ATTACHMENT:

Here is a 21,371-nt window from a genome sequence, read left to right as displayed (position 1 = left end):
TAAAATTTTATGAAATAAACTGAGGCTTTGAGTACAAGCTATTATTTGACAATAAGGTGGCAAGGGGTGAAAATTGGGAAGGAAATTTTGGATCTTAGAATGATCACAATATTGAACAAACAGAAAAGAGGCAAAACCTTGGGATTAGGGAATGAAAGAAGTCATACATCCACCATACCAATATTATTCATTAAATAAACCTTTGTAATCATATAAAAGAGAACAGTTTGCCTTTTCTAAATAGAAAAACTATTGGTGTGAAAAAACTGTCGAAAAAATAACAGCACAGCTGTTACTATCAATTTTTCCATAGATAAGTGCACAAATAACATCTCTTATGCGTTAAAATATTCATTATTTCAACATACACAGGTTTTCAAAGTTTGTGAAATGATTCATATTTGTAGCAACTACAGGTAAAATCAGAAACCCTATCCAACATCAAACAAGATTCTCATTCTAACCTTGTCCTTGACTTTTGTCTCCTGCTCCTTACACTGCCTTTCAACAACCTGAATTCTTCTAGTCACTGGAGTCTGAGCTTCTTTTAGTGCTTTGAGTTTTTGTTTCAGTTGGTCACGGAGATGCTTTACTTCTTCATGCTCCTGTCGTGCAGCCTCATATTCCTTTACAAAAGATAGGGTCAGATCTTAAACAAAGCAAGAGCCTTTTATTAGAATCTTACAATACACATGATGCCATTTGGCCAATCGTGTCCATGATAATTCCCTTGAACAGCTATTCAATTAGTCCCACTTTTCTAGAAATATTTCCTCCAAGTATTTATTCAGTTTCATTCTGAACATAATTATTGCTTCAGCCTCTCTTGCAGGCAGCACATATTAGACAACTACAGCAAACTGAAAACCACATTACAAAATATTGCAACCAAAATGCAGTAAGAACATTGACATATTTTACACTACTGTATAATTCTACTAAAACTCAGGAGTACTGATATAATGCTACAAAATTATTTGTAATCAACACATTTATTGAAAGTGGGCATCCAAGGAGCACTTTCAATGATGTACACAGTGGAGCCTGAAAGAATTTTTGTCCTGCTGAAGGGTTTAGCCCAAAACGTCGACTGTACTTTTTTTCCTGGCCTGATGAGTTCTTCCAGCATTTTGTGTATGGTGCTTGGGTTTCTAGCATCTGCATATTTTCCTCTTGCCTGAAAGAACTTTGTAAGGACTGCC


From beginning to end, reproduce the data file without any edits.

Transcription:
Here is a 21,371-nt window from a genome sequence, read left to right as displayed (position 1 = left end):
TAAAATTTTATGAAATAAACTGAGGCTTTGAGTACAAGCTATTATTTGACAATAAGGTGGCAAGGGGTGAAAATTGGGAAGGAAATTTTGGATCTTAGAATGATCACAATATTGAACAAACAGAAAAGAGGCAAAACCTTGGGATTAGGGAATGAAAGAAGTCATACATCCACCATACCAATATTATTCATTAAATAAACCTTTGTAATCATATAAAAGAGAACAGTTTGCCTTTTCTAAATAGAAAAACTATTGGTGTGAAAAAACTGTCGAAAAAATAACAGCACAGCTGTTACTATCAATTTTTCCATAGATAAGTGCACAAATAACATCTCTTATGCGTTAAAATATTCATTATTTCAACATACACAGGTTTTCAAAGTTTGTGAAATGATTCATATTTGTAGCAACTACAGGTAAAATCAGAAACCCTATCCAACATCAAACAAGATTCTCATTCTAACCTTGTCCTTGACTTTTGTCTCCTGCTCCTTACACTGCCTTTCAACAACCTGAATTCTTCTAGTCACTGGAGTCTGAGCTTCTTTTAGTGCTTTGAGTTTTTGTTTCAGTTGGTCACGGAGATGCTTTACTTCTTCATGCTCCTGTCGTGCAGCCTCATATTCCTTTACAAAAGATAGGGTCAGATCTTAAACAAAGCAAGAGCCTTTTATTAGAATCTTACAATACACATGATGCCATTTGGCCAATCGTGTCCATGATAATTCCCTTGAACAGCTATTCAATTAGTCCCACTTTTCTAGAAATATTTCCTCCAAGTATTTATTCAGTTTCATTCTGAACATAATTATTGCTTCAGCCTCTCTTGCAGGCAGCACATATTAGACAACTACAGCAAACTGAAAACCACATTACAAAATATTGCAACCAAAATGCAGTAAGAACATTGACATATTTTACACTACTGTATAATTCTACTAAAACTCAGGAGTACTGATATAATGCTACAAAATTATTTGTAATCAACACATTTATTGAAAGTGGGCATCCAAGGAGCACTTTCAATGATGTACACAGTGGAGCCTGAAAGAATTTTTGTCCTGCTGAAGGGTTTAGCCCAAAACGTCGACTGTACTTTTTTTCCTGGCCTGATGAGTTCTTCCAGCATTTTGTGTATGGTGCTTGGGTTTCTAGCATCTGCATATTTTCCTCTTGCCTGAAAGAACTTTGTAAGGACTGCC